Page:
At the same time, the workshop aimed to introduce students who have never taken a business course to entrepreneurship in a way that was relevant regardless of their career ambitions.
“I don’t define entrepreneurship as just starting companies,” says Christopher Stevens, the workshop facilitator, who is also an assistant professor at Gonzaga University and head of an entrepreneurial leadership program there. “I define entrepreneurship as creating your own opportunities.”
He adds that entrepreneurship isn’t about getting rich (although it might be a nice outcome); it’s about making a difference. “It doesn’t matter whether you’re trying to save the world, make a buck, or something in between. Whatever you do, you’ve still got to understand your market; you’ve got to understand your value; you’ve got to understand your customer. Those core tenets don’t change.”
Participants raved about the workshop. “It embodied what a liberal arts education is all about—living, learning, and exploring,” says Dlamini. “Being entrepreneurial is a way of life, and the sooner students are introduced to that idea, the better.”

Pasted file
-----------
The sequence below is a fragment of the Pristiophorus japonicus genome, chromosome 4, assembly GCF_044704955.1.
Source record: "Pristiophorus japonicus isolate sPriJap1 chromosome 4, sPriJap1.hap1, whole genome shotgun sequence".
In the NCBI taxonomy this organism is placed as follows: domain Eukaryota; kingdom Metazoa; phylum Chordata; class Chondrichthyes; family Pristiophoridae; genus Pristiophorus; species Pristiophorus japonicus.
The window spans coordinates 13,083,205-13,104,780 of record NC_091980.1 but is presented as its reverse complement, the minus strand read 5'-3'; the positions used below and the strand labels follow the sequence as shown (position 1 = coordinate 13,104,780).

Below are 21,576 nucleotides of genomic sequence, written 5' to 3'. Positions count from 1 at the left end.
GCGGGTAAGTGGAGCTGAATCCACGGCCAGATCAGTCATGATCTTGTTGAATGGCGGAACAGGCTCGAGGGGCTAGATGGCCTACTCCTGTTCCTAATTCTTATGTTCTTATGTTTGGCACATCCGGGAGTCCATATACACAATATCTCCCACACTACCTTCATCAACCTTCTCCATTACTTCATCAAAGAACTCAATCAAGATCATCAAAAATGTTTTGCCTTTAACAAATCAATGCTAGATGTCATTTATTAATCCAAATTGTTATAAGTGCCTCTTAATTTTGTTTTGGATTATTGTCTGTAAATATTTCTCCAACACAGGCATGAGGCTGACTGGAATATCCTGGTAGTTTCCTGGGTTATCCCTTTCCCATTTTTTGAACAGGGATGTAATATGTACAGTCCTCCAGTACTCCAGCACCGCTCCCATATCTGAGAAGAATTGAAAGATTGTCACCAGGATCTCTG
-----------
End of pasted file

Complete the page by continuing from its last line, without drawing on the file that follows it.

Some students have already caught the entrepreneurial spirit. For example, Rikki Wynn, a senior majoring in theatre and psychology from Washington, wants to start her own food cart and bakery after graduation. She’s had some success selling her own pretzels on campus and compiling a food blog, but she still needs a plan to turn her passion into something real. “I don’t really know what it takes to start a business,” she says, “so this workshop was one gateway for helping me figure out what to do next.”
Participating in the workshop gave Wynn some practical insights on starting a business—how to prepare a business plan, how to attract investors, and so on. But most importantly, it gave her the confidence to realize “I don’t need to be scared about what I want to do.”
A highlight of the workshop for the students was the stellar slate of guest speakers, featuring executives from diverse career backgrounds, from Nike to Mercy Corps, and including several alumni of the college. “The speakers were phenomenal,” says Peterson. “It was inspiring to see what alumni had done with their Lewis & Clark education.”